Bind up your hairs
Bind up your hairs.
Yes, that I will. And wherefore will I do it?
I tore them from their bonds and cried aloud
“O, that these hands could so redeem my son,
As they have given these hairs their liberty!”
But now I envy at their liberty,
And will again commit them to their bonds,
Because my poor child is a prisoner.
She binds up her hair.
And father cardinal, I have heard you say
That we shall see and know our friends in heaven.
Grief fills the room up of my absent child
If that be true, I shall see my boy again;
For since the birth of Cain, the first male child,
To him that did but yesterday suspire,
There was not such a gracious creature born.
But now will canker sorrow eat my bud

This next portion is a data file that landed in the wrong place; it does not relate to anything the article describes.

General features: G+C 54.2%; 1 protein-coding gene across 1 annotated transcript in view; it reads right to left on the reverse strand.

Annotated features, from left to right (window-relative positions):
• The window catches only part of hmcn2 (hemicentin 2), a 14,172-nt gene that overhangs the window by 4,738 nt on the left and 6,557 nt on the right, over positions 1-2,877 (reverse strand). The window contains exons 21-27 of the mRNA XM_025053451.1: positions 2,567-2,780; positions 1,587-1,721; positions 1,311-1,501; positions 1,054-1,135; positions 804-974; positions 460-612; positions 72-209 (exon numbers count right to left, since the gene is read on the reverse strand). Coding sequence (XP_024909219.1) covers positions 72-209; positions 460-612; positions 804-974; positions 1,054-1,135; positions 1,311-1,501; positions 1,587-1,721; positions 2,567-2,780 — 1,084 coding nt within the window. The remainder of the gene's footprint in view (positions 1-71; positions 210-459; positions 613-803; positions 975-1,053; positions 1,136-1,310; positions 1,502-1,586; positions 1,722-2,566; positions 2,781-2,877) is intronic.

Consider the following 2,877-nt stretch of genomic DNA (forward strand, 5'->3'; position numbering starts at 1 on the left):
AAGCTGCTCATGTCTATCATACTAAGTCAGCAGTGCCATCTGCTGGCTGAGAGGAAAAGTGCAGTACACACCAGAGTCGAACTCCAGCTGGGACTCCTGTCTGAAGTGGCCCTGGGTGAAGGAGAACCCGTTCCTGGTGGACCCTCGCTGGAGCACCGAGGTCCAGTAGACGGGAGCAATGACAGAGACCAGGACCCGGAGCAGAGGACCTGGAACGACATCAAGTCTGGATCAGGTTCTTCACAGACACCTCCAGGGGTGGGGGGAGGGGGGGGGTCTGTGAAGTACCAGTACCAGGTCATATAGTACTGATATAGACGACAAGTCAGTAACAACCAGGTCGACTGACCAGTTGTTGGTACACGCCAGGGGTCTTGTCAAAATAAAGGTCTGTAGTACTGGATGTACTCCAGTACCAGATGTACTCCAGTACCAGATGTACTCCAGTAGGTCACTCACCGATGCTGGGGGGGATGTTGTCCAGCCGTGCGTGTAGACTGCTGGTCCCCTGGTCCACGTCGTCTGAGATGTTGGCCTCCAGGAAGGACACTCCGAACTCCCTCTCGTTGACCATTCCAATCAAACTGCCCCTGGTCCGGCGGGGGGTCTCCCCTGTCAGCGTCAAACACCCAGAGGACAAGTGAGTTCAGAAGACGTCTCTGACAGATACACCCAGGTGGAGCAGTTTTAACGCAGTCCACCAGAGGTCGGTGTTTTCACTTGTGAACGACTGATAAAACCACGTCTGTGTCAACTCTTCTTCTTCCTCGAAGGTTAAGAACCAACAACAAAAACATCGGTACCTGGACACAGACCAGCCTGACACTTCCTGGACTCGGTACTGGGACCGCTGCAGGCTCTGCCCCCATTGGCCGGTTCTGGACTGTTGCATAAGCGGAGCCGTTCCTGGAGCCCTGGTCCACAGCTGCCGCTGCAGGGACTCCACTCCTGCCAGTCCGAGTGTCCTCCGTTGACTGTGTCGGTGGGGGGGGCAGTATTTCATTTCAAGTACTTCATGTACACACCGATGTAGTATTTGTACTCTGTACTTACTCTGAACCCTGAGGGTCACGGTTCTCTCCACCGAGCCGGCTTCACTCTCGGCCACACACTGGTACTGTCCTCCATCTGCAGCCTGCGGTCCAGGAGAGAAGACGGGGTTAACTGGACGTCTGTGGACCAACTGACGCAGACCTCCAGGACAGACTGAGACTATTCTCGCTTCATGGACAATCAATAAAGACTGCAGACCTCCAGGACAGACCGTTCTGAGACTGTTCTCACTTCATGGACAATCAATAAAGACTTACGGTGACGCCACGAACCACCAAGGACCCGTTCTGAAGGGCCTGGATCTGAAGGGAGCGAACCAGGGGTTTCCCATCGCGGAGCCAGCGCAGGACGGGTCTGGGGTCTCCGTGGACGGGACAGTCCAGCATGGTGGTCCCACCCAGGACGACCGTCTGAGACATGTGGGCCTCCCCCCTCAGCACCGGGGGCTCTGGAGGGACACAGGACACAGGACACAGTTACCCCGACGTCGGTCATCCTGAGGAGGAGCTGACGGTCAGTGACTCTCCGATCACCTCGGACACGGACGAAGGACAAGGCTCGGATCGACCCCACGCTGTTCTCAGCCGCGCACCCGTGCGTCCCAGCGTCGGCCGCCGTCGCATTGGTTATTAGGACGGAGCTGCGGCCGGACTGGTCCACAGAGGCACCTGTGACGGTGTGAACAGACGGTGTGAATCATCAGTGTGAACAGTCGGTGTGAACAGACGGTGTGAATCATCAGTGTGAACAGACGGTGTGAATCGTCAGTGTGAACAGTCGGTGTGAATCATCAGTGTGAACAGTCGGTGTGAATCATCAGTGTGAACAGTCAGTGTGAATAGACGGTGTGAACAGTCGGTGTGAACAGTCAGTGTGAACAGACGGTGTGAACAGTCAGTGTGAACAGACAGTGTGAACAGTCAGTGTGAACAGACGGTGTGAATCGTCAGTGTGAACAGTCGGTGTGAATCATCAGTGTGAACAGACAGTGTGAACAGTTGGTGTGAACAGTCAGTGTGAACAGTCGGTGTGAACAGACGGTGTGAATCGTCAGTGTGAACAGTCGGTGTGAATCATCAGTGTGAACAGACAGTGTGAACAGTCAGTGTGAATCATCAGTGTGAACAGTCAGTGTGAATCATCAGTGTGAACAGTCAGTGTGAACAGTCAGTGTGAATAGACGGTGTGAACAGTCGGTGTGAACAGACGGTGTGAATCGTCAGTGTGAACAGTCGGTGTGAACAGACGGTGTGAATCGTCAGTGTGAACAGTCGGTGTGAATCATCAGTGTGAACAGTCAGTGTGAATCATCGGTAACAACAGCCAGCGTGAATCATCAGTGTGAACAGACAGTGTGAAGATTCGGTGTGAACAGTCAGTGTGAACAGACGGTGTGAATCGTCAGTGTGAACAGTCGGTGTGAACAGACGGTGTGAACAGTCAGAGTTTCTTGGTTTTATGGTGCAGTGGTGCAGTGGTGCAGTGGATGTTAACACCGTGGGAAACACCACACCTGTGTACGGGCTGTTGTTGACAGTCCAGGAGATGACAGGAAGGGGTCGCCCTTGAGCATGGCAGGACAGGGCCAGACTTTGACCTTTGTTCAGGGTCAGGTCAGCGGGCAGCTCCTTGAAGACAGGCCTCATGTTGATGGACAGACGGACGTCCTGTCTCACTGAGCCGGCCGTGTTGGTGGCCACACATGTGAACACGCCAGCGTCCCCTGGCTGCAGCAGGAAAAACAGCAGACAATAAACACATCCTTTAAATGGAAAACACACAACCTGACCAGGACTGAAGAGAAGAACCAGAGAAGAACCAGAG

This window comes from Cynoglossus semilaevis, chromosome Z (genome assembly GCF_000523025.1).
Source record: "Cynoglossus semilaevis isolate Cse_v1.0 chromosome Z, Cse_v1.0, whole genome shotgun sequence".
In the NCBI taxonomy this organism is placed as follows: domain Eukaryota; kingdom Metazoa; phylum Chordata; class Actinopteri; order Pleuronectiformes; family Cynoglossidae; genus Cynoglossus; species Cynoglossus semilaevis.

And chase the native beauty from his cheek,
And he will look as hollow as a ghost,
As dim and meager as an ague's fit,
And so he'll die; and, rising so again,
When I shall meet him in the court of heaven
I shall not know him. Therefore never, never
Must I behold my pretty Arthur more.
You hold too heinous a respect of grief.
He talks to me that never had a son.
You are as fond of grief as of your child.
Grief fills the room up of my absent child,
Lies in his bed, walks up and down with me,
Puts on his pretty looks, repeats his words,
Remembers me of all his gracious parts,
Stuffs out his vacant garments with his form;
Then, have I reason to be fond of grief?
Fare you well. Had you such a loss as I,
I could give better comfort than you do.
She unbinds her hair.
I will not keep this form upon my head
When there is such disorder in my wit.
O Lord! My boy, my Arthur, my fair son,
My life, my joy, my food, my all the world,
My widow-comfort and my sorrows' cure!